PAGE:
President Joe Biden in office, and the push to put Official Emergency Status on the climate crisis is back on. But unlike a specific disaster, which has a clear beginning, middle, and end, climate change is inherently abstract.
It's not a fast-paced pandemic sweeping the country, killing thousands per day. Climate change is a slow-rolling disaster on a global scale. No one country is going to get the Earth out of this — but as a global superpower with the ability to change other countries' course of action, what America does — or doesn't — do to address climate change matters beyond the United States' own shores.
But declaring Official Emergency Status could make more difference than mere symbolism. The reason why comes down to greater authority for the president, and to a lesser extent, the spending power that comes with the job.
“To declare a climate emergency would not only speak to how serious this crisis is, but would also open President Biden up to being able to use greater executive authority to pass the level of policy that we ultimately need.”
Those are the words of Ellen Sciales, a spokesperson for the Sunrise Movement, an American activist group which for years has called for an official proclamation of a national climate emergency.
The Sunrise Movement has occupied city halls and State Houses across the United States. On one occasion the group even pretended to be the City of Denver, sending a fake “letter” from the city's mayor office calling for a climate emergency proclamation as a way to draw attention to their cause. With Biden in charge, there's hope that the Sunrise Movement and other activists like them, might get their way.
“You can’t force a company making baby food to start making solar cells.”
Why Official Emergency Status?
The reason why Sunrise and others want this is because declaring the climate crisis a federal emergency would mean a multi-pronged effort from different government agencies — and a lot of cash.
David Kaufman, a former Associate Administrator at the Federal Emergency Management Agency (FEMA), tells Inverse the agency's spending power could help convince communities to make smarter building decisions. They might also feel compelled to focus on building infrastructure that's more resilient to devastating weather and climate events — hurricanes, drought, wildfire — driven by climate change.
Here’s the background — Most people associate FEMA with reactions to individual disasters, like setting up temporary shelters after Hurricane Sandy, or providing relief to Californians who lost their homes in wildfires. But it’s not all the agency does. In November 2020, for example, FEMA paid for permanent housing for victims of Hurricanes Irma and Maria who had lost their homes.
FEMA also has a Building Resilient Infrastructure and Communities program, which supports “hazard mitigation projects.” These range from making sure electrical poles in Nebraska can survive winter storms to building biomass plants in California to convert forest waste into green energy.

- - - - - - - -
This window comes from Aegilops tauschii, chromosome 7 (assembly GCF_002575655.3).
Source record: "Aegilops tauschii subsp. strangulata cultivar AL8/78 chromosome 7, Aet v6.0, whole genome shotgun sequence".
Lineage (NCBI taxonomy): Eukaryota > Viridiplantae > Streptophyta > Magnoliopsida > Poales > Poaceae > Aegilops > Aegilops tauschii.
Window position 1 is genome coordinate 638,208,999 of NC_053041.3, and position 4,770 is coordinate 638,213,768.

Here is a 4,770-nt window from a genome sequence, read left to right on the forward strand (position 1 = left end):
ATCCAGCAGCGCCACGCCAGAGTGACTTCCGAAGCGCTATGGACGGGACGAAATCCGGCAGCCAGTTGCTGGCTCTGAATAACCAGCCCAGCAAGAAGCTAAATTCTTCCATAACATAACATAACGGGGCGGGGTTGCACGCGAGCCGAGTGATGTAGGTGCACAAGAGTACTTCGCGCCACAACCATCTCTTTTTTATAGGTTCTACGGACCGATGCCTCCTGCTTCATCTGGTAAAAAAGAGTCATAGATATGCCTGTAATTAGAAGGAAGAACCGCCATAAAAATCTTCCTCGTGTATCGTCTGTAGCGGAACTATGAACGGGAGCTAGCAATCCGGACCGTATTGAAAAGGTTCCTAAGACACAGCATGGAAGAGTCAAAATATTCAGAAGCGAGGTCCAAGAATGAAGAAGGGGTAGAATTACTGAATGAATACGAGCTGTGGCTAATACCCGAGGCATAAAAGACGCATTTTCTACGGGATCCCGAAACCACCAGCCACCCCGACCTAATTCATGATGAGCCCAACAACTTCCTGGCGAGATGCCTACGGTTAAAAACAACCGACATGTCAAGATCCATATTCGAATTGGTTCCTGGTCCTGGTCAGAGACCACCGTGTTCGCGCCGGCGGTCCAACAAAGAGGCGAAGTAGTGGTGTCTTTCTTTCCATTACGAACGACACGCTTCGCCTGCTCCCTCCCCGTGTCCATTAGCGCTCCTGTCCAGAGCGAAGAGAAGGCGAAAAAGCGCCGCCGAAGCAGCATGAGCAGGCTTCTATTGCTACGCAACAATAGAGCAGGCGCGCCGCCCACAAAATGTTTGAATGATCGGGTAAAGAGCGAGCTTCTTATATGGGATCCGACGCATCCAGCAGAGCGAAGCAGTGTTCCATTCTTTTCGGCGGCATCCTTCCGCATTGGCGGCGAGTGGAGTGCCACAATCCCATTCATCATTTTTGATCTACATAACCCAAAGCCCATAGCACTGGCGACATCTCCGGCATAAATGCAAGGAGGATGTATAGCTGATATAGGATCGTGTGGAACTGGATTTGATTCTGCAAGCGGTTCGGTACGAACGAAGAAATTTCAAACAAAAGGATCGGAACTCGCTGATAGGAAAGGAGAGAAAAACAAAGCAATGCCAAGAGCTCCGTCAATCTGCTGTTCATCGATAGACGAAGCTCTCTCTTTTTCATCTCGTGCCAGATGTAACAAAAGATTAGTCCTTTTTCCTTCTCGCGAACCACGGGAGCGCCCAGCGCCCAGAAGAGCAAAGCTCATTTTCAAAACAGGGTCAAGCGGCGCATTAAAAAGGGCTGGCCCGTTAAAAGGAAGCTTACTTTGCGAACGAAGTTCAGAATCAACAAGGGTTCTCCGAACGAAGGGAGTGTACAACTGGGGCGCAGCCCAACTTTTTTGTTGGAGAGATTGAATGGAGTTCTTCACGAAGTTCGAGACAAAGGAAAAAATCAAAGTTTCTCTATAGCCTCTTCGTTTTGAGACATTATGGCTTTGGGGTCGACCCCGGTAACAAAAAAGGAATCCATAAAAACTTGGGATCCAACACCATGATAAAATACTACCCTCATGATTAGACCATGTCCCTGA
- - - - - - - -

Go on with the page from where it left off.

Kaufman sees “broad potential” for climate change efforts. Currently, the Building Resilient Infrastructure and Communities program receives 6 percent of federal post-disaster grant funding. While Kaufman cautions the program has “extensive regulatory work” surrounding it, raising that number could increase the number of climate mitigation projects around the country.
Aside from FEMA, Biden can also use the Defense Production Act of 1950. The Act has got a lot of press during the Covid-19 pandemic, and Biden has stated that masks, testing kits, and vaccine materials will all be made under the Act. But the pandemic is not the only emergency it could help tackle.
Defense Production Act for climate change — Kaufman points to Title 7 of the Defense Production Act as a potential legal lever which may be critical in fighting climate change. Title 7 establishes what are known as “voluntary agreements,” which are essentially (not very voluntary) agreements between the government and private companies to produce certain products or services to mitigate or support a specific emergency effort.
“FEMA can influence how we rebuild once something's been destroyed by disaster. FEMA can bribe you to build smarter through mitigation programs.”
“There are authorities in D.P.A. that do allow the government to force a company to produce something,” Kaufman says.
As mighty as the Act sounds, there are limits to its powers. Whatever the government wants a company to build, for example, has to be related to what it’s already producing.
“You can’t force a company making baby food to start making solar cells,” Kaufman says.
From a legal standpoint, the line of thinking that would enable the Biden Administration to repurpose a Mercedes plant in Alabama making SUVs to make solar panels instead is in a “grey” zone, Kaufman says.
While the president “could make Ford make tanks,” according to Kaufman, that’s because the end product would be similar enough to Ford's original.
“Where the line is, though, is not particularly clear,” he says.
Ultimately, it will be up to the Biden Administration as to which route the government chooses to take. And there is only so much the federal government can do, Kaufman warns.
“FEMA can influence how we rebuild once something's been destroyed by disaster. FEMA can bribe you to build smarter through mitigation programs,” he says. (Kaufman does not mean an actual bribe here, but was rather just pointing out how economic incentives can be a powerful driver for change.) But it can't force anyone to do anything.
Beyond federal efforts, states will also need to step up to tackle more local issues that a federal agency might miss. America’s infrastructure looks dismal, so whatever action the government does take, it needs to happen sooner, rather than later.
"We are missing a set of policy levers and incentives to affect that future landscape,” Kaufman says.